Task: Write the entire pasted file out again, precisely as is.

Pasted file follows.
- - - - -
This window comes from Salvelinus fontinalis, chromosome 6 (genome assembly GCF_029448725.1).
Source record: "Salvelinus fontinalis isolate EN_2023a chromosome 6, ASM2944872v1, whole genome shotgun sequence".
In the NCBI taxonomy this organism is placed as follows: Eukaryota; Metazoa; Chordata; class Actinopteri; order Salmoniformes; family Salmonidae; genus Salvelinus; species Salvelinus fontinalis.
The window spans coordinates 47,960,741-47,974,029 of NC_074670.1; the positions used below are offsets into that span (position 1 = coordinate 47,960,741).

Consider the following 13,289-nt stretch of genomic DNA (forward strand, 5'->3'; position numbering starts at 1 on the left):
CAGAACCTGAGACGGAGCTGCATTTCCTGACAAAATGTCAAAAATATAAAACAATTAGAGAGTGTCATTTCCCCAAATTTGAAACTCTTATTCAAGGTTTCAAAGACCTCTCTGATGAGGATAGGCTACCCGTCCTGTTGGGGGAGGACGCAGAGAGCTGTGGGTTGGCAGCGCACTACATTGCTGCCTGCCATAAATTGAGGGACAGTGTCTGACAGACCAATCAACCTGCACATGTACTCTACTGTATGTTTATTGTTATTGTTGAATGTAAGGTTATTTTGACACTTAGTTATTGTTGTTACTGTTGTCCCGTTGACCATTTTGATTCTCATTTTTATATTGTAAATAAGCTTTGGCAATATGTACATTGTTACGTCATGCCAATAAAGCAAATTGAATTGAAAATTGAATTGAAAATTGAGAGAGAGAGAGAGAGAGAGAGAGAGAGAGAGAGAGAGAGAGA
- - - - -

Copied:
This window comes from Salvelinus fontinalis, chromosome 6 (genome assembly GCF_029448725.1).
Source record: "Salvelinus fontinalis isolate EN_2023a chromosome 6, ASM2944872v1, whole genome shotgun sequence".
In the NCBI taxonomy this organism is placed as follows: Eukaryota; Metazoa; Chordata; class Actinopteri; order Salmoniformes; family Salmonidae; genus Salvelinus; species Salvelinus fontinalis.
The window spans coordinates 47,960,741-47,974,029 of NC_074670.1; the positions used below are offsets into that span (position 1 = coordinate 47,960,741).

Consider the following 13,289-nt stretch of genomic DNA (forward strand, 5'->3'; position numbering starts at 1 on the left):
CAGAACCTGAGACGGAGCTGCATTTCCTGACAAAATGTCAAAAATATAAAACAATTAGAGAGTGTCATTTCCCCAAATTTGAAACTCTTATTCAAGGTTTCAAAGACCTCTCTGATGAGGATAGGCTACCCGTCCTGTTGGGGGAGGACGCAGAGAGCTGTGGGTTGGCAGCGCACTACATTGCTGCCTGCCATAAATTGAGGGACAGTGTCTGACAGACCAATCAACCTGCACATGTACTCTACTGTATGTTTATTGTTATTGTTGAATGTAAGGTTATTTTGACACTTAGTTATTGTTGTTACTGTTGTCCCGTTGACCATTTTGATTCTCATTTTTATATTGTAAATAAGCTTTGGCAATATGTACATTGTTACGTCATGCCAATAAAGCAAATTGAATTGAAAATTGAATTGAAAATTGAGAGAGAGAGAGAGAGAGAGAGAGAGAGAGAGAGAGAGAGAGA